Rice on the Chessboard

By Math Is Fun, July 18, 2021

My son is a pretty big chess fan. So he was delighted when I told him this story.

Legend has it that chess was invented by Sissa from India. He presented his new creation to the king, who was highly entertained by the game and offered Sissa a gift. The king allowed Sissa to choose his own reward.

Sissa made a modest request for his gift. He asked for a single grain of rice on the first square of the chessboard, two grains on the second square, four grains on the third square, and so on. The number of grains would double each time until the final square was reached.

My son chimed in, “There are 8 rows and 8 columns on a chessboard.”

“That’s right,” I replied. “And how many squares does that make?” 

“8 by 8, 64!” my son answered confidently.

“Exactly,” I continued with the story. “The king was surprised by Sissa’s modest request. He granted it without much hesitation. Do you know what happened next?” I asked.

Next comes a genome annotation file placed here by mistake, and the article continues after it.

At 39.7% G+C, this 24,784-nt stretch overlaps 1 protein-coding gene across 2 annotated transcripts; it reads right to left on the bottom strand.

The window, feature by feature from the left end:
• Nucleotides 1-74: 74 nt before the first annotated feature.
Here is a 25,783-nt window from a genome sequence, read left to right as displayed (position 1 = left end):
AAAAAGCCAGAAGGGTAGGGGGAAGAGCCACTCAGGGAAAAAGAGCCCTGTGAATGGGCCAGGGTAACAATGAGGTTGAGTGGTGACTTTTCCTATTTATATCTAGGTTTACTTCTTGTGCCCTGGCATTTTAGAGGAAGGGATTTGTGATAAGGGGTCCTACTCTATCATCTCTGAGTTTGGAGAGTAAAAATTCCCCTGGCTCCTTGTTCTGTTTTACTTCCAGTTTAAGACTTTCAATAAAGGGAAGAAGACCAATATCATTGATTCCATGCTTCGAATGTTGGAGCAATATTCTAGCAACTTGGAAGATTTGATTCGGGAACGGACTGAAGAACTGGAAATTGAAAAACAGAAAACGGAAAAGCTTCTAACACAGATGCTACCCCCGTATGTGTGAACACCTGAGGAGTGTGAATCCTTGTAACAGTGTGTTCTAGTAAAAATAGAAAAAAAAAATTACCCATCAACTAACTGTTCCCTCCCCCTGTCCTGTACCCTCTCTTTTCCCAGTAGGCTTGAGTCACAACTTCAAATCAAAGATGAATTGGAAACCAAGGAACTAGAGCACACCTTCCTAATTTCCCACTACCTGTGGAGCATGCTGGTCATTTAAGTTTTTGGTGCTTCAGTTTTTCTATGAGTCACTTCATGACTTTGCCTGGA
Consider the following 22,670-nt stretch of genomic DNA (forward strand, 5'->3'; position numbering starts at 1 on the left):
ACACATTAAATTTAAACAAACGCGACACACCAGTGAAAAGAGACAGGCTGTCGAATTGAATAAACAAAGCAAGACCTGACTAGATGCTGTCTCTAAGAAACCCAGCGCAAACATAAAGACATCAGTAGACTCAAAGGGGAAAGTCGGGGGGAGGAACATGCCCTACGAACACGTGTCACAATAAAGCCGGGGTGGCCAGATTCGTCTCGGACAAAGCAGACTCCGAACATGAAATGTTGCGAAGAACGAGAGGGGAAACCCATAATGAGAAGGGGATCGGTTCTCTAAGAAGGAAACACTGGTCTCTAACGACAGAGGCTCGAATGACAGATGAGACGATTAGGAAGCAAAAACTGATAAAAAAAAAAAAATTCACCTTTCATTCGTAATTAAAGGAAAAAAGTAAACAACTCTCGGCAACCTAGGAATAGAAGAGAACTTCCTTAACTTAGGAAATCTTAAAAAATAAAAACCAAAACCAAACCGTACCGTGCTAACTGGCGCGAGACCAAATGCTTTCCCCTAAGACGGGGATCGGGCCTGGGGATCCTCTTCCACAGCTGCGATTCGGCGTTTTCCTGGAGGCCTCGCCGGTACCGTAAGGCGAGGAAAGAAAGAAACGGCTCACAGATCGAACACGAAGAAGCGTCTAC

“Did Sissa receive his gift?”

“Can you try to calculate the amount of rice Sissa is entitled to?” I asked.

Son grabbed a sheet of paper and began his computation. As he reached the 25th square, he exclaimed, “The number is growing very large, very quickly!” For the 25th square, the number stood at 16,777,216 – that’s 16 million.

“I should mention that there is a quicker method to calculate the total quantity of rice. It’s a little complex for you.” I added. “However, I can tell you the precise figure, which is 18,446,744,073,709,551,615.” I wrote the number on the sheet of paper.

Son began to count the commas in the number, “That’s thousand, million, billion….”

“It’s 18 quintillion!” I said. “Do you know how massive that number is?”

“At present, the global rice production amounts to 500 million tons annually, which equals 500 billion kilograms. Each kilogram comprises approximately 50,000 grains of rice. Therefore, 18 quintillion grains of rice surpasses the entire world rice output for over 737 years!” I explained.

“Wow! I suppose the request for the gift is not as simple as it seemed,” my son exclaimed.

“Correct. It’s a pledge the king cannot possibly fulfill,” I responded.

Power of the numbers

The takeaway of the story is that numbers are magical and powerful. Math is the tool to harness this power.

Also don’t promise a gift you cannot afford!